Britain's government opened the door to a major shake-up of the BBC Thursday, promising to help it thrive in the digital age despite warnings from stars including James Bond star Daniel Craig against cuts.
The broadcaster -- nicknamed "Auntie" due to its once-ubiquitous presence in British homes -- hit back at reform proposals from Prime Minister David Cameron's government warning they would be "bad for Britain".
The BBC is currently funded through an annual licence fee of £145.50 (210 euros, $230) which all British households with a television have to pay. This raises over £3.7 billion per year.
But the government, which published a discussion paper on the BBC's future Thursday, wants to change the status quo before the renewal of the broadcaster's royal charter, due next year.
It could also force the BBC to radically alter its current output, which includes everything from the hit TV show "Sherlock" and reality television to documentaries and news.
"The BBC is a national institution, paid for by the public," Culture Secretary John Whittingdale said as the discussion paper was published.
"It will have spent more than £30 billion of public money over the current charter period. Everyone must be able to have their say on how well they think that money is spent."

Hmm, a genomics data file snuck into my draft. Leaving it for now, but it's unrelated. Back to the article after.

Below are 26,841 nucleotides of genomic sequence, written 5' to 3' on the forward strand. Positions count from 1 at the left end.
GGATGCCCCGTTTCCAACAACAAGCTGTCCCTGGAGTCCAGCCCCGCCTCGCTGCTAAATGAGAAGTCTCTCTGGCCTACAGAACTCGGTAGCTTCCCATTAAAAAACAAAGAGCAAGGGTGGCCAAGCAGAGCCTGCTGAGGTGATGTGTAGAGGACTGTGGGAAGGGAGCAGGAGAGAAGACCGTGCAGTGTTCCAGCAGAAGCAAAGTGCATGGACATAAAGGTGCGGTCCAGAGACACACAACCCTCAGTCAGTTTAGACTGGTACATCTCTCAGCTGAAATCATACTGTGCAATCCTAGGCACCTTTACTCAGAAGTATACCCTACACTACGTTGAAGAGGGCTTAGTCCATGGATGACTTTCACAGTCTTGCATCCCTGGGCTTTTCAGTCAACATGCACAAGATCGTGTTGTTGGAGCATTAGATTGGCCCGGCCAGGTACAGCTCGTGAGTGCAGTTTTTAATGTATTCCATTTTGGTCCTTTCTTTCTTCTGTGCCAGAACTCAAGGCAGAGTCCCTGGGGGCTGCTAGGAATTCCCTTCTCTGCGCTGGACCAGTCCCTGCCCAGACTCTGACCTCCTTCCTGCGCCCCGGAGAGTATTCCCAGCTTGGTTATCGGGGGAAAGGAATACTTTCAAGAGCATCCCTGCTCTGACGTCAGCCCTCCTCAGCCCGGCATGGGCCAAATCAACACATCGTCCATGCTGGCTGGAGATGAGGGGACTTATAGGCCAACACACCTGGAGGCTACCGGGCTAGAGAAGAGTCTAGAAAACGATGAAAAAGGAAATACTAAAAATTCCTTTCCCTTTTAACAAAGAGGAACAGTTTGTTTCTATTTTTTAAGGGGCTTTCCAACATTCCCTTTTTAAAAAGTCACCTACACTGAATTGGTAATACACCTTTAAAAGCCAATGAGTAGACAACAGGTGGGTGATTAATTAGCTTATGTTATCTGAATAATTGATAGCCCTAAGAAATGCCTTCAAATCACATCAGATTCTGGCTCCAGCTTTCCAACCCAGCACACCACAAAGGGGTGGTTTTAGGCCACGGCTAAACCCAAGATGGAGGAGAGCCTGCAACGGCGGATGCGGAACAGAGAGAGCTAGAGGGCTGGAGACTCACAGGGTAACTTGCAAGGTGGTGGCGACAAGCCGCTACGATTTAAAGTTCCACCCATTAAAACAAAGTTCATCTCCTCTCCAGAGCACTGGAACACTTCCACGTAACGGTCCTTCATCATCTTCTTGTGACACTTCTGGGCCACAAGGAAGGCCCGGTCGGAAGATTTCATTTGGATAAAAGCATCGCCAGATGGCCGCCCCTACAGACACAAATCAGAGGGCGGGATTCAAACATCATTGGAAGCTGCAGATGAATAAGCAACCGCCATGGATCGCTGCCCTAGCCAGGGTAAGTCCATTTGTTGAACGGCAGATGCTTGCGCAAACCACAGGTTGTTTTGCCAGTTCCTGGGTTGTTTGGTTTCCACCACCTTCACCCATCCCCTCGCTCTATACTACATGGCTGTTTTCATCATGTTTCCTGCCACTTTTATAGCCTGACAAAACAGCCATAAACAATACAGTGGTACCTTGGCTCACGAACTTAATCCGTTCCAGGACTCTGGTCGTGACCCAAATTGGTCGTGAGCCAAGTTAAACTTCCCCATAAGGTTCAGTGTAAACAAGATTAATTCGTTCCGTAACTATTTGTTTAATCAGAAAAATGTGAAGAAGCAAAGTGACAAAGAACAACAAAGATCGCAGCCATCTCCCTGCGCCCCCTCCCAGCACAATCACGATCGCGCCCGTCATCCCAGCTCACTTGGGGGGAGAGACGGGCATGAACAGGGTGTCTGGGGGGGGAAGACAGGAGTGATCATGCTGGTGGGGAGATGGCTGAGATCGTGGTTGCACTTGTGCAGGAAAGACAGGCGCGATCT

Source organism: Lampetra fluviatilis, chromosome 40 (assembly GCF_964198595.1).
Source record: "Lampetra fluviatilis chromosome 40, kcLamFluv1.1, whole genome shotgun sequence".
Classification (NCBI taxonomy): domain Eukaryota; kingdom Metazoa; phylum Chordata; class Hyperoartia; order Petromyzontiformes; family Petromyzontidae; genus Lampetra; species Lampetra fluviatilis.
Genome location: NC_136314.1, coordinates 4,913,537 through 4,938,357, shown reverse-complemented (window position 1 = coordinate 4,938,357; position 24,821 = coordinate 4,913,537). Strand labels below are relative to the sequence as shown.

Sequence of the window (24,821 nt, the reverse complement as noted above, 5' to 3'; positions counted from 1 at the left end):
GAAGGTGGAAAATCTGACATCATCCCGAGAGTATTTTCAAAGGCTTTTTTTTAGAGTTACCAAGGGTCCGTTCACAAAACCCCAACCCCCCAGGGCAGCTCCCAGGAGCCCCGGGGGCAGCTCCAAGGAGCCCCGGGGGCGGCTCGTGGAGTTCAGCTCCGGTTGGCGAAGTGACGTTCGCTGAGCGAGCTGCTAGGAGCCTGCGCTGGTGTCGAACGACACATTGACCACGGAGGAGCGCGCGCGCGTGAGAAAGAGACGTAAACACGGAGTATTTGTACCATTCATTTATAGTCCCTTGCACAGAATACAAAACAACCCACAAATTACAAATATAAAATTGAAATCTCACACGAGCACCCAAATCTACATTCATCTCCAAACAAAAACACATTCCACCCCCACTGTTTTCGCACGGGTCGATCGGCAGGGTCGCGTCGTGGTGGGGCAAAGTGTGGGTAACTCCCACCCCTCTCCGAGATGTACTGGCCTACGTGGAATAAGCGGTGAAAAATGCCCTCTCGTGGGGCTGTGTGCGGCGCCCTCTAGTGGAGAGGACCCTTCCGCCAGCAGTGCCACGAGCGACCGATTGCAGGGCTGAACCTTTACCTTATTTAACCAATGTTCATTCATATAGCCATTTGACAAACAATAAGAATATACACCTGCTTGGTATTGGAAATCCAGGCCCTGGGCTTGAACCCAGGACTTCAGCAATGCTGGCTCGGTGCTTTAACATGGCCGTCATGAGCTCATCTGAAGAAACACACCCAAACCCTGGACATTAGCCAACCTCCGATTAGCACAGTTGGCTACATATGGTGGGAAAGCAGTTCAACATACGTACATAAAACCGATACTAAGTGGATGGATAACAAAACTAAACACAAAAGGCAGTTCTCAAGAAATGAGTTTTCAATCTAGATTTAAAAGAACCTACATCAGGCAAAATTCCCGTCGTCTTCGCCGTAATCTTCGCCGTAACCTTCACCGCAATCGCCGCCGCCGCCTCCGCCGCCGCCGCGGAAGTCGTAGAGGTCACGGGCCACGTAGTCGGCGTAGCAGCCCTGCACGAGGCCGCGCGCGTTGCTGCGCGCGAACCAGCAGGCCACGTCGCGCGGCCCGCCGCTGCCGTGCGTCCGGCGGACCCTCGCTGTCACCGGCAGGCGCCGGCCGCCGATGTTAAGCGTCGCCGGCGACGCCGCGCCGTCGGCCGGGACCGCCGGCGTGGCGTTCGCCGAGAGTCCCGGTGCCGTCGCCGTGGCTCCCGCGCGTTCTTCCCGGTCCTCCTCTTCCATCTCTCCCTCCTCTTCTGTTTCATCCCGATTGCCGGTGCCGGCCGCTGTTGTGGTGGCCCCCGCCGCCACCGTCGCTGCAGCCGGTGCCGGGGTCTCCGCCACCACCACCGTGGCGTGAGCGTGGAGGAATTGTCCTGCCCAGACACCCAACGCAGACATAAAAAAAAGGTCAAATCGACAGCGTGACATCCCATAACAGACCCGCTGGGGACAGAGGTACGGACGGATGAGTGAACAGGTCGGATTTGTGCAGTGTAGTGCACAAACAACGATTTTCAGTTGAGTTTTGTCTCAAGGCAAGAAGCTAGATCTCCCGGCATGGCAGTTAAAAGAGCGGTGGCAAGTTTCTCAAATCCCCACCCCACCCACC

He added that the BBC faced new questions about its scope and purpose in the age of YouTube, Facebook and smartphones.
The discussion paper questioned whether the BBC should be producing commercial content such as "The Voice", a singing talent show, and pop music station Radio One, as opposed to more distinctive programming.
The BBC hit back against the paper in a statement, saying it would "appear to herald a much diminished, less popular, BBC.
"That would be bad for Britain and would not be the BBC that the public has known and loved for over 90 years," it added.
Relations between some in Cameron's centre-right Conservative party and the BBC have long been tense, with some MPs accusing the broadcaster of left-wing bias, which it strongly denies.
Earlier this month, the BBC announced it was cutting more than 1,000 jobs in an attempt to cut costs.
This week, celebrities including Craig, Harry Potter author JK Rowling and actress Judi Dench wrote an open letter to Cameron, arguing that "a diminished BBC would mean a diminished Britain."
Some senior figures in Cameron's Conservative party have also expressed concern over the plans.
Chris Patten, a former chairman of the BBC Trust, the broadcaster's governing body, told the House of Lords Tuesday that Whittingdale had "appointed a team of assistant gravediggers, presumably to help him to bury the BBC that we love."
The discussion paper is expected to be followed up with legislation in the next year.